Cyril Abiteboul on Renault’s ‘aggressive’ 2020 plan, cost caps and Ferrari engine clarity
Cyril Abiteboul has a big job on his hands. The Frenchman spearheads Renault’s charge in Formula 1 and has been tasked with returning the French marque to their former glories. Now in his fifth year at the helm, the squad is fighting at the sharp end of the midfield, but there remains a frustratingly large gap to the top three competitors.
Pre-season testing provided shoots of hope for Renault, our analysis suggesting they had made a big step from last year despite flying under the radar on the timesheets, but we’ve yet to see if those signs will hold true after the coronavirus stopped the 2020 season in its tracks.
Amid on-going video conference talks with the FIA, Formula 1 and the other nine teams, we catch up with Abiteboul on the phone from his home office in the French countryside as his working day draws to a close. In a wide-ranging interview, we discuss Renault’s current situation, the challenges of restarting the season, the cost cap and the speed of the R.S.20 plus his thoughts on Racing Point's so-called 'pink Mercedes' and Ferrari’s engine settlement.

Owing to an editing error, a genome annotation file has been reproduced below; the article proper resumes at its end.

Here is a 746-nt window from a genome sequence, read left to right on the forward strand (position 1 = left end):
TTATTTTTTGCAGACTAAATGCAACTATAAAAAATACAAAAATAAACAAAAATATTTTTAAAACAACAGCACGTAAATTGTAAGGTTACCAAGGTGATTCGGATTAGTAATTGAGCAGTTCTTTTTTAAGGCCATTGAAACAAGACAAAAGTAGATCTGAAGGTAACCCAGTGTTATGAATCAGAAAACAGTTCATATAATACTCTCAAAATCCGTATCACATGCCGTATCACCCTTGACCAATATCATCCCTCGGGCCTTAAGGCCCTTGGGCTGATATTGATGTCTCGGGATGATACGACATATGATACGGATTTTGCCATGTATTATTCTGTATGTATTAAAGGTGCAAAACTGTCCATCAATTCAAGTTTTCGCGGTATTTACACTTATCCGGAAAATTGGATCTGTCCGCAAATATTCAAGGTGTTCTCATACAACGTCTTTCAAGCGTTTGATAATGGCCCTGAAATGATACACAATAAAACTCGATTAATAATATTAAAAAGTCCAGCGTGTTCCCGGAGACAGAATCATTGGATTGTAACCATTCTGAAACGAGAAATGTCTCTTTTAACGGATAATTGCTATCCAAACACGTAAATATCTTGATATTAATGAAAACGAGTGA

Season restart could be financially 'challenging' for some teams
Five teams have made use of the British government’s furlough scheme – 80% of wages up to a maximum of £2,500 are paid for staff who are not working but kept on rather than made redundant.
Renault are one of those, putting the majority of the workforce at Enstone on a paid leave of absence and doing the same with their staff at their engine base in Viry, France, as the French government has a similar scheme.